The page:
Tipping a guide...

Discussion in 'Fly Fishing Forum' started by Jonathan Gardner, Jul 30, 2007.

  1. To answer your original question, I usually tip $100 per boat per day. I research (actually my fishing buddy does) the guide or fish with a guide who I've fished with before. I know I'm going to get top quality service and have an enjoyable day. If we get skunked and the guide worked his butt off to do everything he could to get us fish, that's $100 for me. I don't use guides often, but if I find a good one, I'll likely use them again. I'd rather be remembered at the start of a subsequent trip as the client who tips well.

    Just my humble opinion.
     
  2. How many of you tip your barber??? or hairstylist for some of you :clown:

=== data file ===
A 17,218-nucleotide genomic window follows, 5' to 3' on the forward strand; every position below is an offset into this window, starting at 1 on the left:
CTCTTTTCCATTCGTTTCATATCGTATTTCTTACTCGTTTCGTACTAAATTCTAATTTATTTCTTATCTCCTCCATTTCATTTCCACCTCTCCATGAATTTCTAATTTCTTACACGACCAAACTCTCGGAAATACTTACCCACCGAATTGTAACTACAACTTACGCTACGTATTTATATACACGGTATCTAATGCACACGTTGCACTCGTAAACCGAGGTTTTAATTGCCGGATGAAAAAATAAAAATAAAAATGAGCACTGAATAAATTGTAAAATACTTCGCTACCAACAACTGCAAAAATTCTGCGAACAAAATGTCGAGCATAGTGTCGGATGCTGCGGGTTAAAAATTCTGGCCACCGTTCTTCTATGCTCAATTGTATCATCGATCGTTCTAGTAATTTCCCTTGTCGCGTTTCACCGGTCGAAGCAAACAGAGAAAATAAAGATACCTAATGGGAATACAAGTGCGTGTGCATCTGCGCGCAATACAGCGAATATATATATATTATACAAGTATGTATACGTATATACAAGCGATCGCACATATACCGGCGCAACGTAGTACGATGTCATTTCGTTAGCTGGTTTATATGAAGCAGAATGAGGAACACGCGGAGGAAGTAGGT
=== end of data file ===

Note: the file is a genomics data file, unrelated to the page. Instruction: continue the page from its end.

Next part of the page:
why?
     
  3. My barber gets a $3 tip on a $12 cut and an extra $20 at X-mas. Why is simply because she is worth it. She does a great job, open 7 days and I rarely wait. Thanks for reminding me to stop on the way home! A good barber is a lot harder to find than a good guide.
     
  4. Bingo. Just charge what you're worth, especially if you are a sole proprietor. However, if the guide is an employee of the guide service, then a tip may be more in order, as they are only getting a portion of what you paid for the trip.